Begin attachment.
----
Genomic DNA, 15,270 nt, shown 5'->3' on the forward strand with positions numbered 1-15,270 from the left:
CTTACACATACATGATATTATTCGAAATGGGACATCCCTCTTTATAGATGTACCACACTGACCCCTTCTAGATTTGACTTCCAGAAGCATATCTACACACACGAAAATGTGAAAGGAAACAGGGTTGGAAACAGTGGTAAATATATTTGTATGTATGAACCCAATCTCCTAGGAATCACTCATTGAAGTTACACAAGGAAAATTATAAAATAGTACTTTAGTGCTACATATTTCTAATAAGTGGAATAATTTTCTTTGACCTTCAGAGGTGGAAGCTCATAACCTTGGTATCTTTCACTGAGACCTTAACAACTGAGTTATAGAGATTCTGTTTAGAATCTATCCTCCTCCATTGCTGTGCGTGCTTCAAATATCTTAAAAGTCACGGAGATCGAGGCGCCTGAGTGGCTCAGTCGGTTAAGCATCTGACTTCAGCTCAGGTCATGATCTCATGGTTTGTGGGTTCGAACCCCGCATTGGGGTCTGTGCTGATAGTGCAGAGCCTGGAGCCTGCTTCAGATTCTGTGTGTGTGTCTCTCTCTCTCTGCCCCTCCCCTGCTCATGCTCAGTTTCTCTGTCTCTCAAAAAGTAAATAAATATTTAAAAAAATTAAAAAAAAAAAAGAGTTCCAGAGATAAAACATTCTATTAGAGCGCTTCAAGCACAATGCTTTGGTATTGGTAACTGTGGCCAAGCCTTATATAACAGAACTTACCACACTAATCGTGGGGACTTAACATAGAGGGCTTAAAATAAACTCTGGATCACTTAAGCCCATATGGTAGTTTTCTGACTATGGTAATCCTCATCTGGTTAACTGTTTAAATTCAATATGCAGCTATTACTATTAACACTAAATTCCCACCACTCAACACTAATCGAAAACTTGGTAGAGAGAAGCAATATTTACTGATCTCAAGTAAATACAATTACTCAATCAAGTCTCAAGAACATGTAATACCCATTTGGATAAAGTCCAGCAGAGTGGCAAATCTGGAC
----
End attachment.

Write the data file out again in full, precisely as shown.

Genomic DNA, 15,270 nt, shown 5'->3' on the forward strand with positions numbered 1-15,270 from the left:
CTTACACATACATGATATTATTCGAAATGGGACATCCCTCTTTATAGATGTACCACACTGACCCCTTCTAGATTTGACTTCCAGAAGCATATCTACACACACGAAAATGTGAAAGGAAACAGGGTTGGAAACAGTGGTAAATATATTTGTATGTATGAACCCAATCTCCTAGGAATCACTCATTGAAGTTACACAAGGAAAATTATAAAATAGTACTTTAGTGCTACATATTTCTAATAAGTGGAATAATTTTCTTTGACCTTCAGAGGTGGAAGCTCATAACCTTGGTATCTTTCACTGAGACCTTAACAACTGAGTTATAGAGATTCTGTTTAGAATCTATCCTCCTCCATTGCTGTGCGTGCTTCAAATATCTTAAAAGTCACGGAGATCGAGGCGCCTGAGTGGCTCAGTCGGTTAAGCATCTGACTTCAGCTCAGGTCATGATCTCATGGTTTGTGGGTTCGAACCCCGCATTGGGGTCTGTGCTGATAGTGCAGAGCCTGGAGCCTGCTTCAGATTCTGTGTGTGTGTCTCTCTCTCTCTGCCCCTCCCCTGCTCATGCTCAGTTTCTCTGTCTCTCAAAAAGTAAATAAATATTTAAAAAAATTAAAAAAAAAAAAGAGTTCCAGAGATAAAACATTCTATTAGAGCGCTTCAAGCACAATGCTTTGGTATTGGTAACTGTGGCCAAGCCTTATATAACAGAACTTACCACACTAATCGTGGGGACTTAACATAGAGGGCTTAAAATAAACTCTGGATCACTTAAGCCCATATGGTAGTTTTCTGACTATGGTAATCCTCATCTGGTTAACTGTTTAAATTCAATATGCAGCTATTACTATTAACACTAAATTCCCACCACTCAACACTAATCGAAAACTTGGTAGAGAGAAGCAATATTTACTGATCTCAAGTAAATACAATTACTCAATCAAGTCTCAAGAACATGTAATACCCATTTGGATAAAGTCCAGCAGAGTGGCAAATCTGGAC